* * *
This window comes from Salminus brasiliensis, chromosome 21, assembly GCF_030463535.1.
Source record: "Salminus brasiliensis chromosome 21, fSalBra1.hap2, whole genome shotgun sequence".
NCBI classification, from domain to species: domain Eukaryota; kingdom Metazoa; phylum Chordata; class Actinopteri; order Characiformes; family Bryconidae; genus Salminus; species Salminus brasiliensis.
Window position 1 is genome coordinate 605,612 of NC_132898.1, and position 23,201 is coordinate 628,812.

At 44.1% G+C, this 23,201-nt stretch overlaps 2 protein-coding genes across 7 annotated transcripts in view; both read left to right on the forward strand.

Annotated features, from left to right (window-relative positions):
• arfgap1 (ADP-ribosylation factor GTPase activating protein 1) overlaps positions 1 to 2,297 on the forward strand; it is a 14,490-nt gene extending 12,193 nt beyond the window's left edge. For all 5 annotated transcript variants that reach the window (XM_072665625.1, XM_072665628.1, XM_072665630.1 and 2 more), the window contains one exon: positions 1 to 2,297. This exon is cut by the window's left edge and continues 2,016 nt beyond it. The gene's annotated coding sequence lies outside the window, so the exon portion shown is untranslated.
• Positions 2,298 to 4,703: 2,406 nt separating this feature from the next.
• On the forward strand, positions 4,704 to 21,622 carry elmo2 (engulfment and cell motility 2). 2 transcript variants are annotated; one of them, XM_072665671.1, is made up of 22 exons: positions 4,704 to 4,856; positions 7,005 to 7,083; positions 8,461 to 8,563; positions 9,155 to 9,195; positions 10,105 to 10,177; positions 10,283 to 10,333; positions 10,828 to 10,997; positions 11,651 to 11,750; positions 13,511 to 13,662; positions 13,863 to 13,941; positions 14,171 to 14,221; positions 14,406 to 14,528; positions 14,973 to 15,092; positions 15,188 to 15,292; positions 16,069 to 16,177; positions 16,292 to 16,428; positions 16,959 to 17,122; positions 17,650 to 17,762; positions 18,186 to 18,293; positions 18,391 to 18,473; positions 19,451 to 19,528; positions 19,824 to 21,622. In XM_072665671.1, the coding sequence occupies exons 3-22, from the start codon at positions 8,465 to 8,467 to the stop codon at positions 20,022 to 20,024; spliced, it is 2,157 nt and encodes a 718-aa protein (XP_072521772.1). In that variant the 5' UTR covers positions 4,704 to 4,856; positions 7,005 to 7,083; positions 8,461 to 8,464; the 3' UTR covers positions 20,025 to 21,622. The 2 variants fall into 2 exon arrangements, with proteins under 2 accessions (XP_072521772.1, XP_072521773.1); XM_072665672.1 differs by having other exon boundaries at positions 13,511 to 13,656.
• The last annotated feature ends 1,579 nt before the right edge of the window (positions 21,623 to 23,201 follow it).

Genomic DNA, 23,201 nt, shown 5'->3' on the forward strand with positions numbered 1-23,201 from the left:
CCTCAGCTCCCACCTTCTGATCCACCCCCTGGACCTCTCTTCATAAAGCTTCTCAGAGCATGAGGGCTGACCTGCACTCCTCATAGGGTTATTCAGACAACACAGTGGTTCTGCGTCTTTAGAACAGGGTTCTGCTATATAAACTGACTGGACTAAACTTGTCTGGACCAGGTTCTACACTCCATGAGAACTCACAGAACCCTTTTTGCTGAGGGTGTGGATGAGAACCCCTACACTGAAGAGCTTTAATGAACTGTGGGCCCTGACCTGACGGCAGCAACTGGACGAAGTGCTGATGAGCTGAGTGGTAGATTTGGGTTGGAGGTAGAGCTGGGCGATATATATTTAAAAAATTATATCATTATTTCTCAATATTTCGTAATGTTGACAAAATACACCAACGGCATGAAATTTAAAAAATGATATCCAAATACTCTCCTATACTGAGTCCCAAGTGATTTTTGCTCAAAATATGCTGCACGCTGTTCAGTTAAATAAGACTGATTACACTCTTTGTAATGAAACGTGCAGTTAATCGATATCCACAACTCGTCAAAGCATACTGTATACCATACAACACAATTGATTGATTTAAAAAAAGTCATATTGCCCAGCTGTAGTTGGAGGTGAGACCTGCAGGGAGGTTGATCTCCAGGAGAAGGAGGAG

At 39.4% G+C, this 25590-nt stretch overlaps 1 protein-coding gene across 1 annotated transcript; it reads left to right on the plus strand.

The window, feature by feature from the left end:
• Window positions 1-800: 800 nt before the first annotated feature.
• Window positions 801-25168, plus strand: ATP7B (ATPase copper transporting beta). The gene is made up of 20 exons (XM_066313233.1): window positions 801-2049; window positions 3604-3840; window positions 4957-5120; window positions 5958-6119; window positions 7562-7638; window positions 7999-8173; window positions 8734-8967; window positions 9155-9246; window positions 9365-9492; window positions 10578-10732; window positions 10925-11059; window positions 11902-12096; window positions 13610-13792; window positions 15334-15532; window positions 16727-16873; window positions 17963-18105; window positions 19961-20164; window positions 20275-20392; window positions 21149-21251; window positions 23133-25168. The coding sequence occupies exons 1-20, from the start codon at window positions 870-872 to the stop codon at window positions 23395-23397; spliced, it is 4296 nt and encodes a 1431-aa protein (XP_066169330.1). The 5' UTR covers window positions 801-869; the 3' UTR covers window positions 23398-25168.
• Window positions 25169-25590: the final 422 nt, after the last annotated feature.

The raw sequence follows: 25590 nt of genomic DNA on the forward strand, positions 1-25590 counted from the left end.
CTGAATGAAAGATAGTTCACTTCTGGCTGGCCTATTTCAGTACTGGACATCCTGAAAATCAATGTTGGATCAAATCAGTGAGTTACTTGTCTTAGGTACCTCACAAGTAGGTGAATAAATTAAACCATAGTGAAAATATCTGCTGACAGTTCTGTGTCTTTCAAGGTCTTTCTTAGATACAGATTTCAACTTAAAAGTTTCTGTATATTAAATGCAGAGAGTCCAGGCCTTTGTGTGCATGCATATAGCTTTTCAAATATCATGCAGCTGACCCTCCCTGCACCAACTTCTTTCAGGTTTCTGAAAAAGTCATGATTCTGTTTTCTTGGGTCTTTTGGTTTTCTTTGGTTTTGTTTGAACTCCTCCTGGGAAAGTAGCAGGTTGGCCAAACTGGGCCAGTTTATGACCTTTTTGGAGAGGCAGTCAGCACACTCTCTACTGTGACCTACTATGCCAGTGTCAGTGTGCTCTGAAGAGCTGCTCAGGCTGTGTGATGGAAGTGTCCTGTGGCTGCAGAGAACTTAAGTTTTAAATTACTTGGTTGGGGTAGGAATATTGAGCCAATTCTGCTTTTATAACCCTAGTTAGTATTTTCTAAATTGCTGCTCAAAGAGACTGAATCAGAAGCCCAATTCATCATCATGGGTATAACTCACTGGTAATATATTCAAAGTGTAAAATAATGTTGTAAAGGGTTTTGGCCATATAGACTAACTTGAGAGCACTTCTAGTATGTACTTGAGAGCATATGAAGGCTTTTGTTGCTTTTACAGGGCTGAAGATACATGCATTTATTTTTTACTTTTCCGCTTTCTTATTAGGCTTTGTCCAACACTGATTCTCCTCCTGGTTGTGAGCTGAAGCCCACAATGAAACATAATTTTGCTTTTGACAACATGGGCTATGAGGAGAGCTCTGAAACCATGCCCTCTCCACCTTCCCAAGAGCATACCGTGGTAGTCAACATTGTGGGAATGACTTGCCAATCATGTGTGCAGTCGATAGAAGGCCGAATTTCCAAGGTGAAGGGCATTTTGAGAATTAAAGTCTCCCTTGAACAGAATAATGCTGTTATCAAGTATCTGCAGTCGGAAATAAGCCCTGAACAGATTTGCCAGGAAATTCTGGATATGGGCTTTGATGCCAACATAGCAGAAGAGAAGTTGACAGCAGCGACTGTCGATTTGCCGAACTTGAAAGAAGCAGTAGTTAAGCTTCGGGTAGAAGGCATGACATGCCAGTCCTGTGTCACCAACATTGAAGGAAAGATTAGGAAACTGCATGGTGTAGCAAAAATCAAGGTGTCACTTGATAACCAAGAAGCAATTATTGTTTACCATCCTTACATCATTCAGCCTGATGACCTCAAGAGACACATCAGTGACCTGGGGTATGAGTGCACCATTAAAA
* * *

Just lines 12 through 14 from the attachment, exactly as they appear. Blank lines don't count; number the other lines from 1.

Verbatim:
CCTCAGCTCCCACCTTCTGATCCACCCCCTGGACCTCTCTTCATAAAGCTTCTCAGAGCATGAGGGCTGACCTGCACTCCTCATAGGGTTATTCAGACAACACAGTGGTTCTGCGTCTTTAGAACAGGGTTCTGCTATATAAACTGACTGGACTAAACTTGTCTGGACCAGGTTCTACACTCCATGAGAACTCACAGAACCCTTTTTGCTGAGGGTGTGGATGAGAACCCCTACACTGAAGAGCTTTAATGAACTGTGGGCCCTGACCTGACGGCAGCAACTGGACGAAGTGCTGATGAGCTGAGTGGTAGATTTGGGTTGGAGGTAGAGCTGGGCGATATATATTTAAAAAATTATATCATTATTTCTCAATATTTCGTAATGTTGACAAAATACACCAACGGCATGAAATTTAAAAAATGATATCCAAATACTCTCCTATACTGAGTCCCAAGTGATTTTTGCTCAAAATATGCTGCACGCTGTTCAGTTAAATAAGACTGATTACACTCTTTGTAATGAAACGTGCAGTTAATCGATATCCACAACTCGTCAAAGCATACTGTATACCATACAACACAATTGATTGATTTAAAAAAAGTCATATTGCCCAGCTGTAGTTGGAGGTGAGACCTGCAGGGAGGTTGATCTCCAGGAGAAGGAGGAG

At 39.4% G+C, this 25590-nt stretch overlaps 1 protein-coding gene across 1 annotated transcript; it reads left to right on the plus strand.

The window, feature by feature from the left end: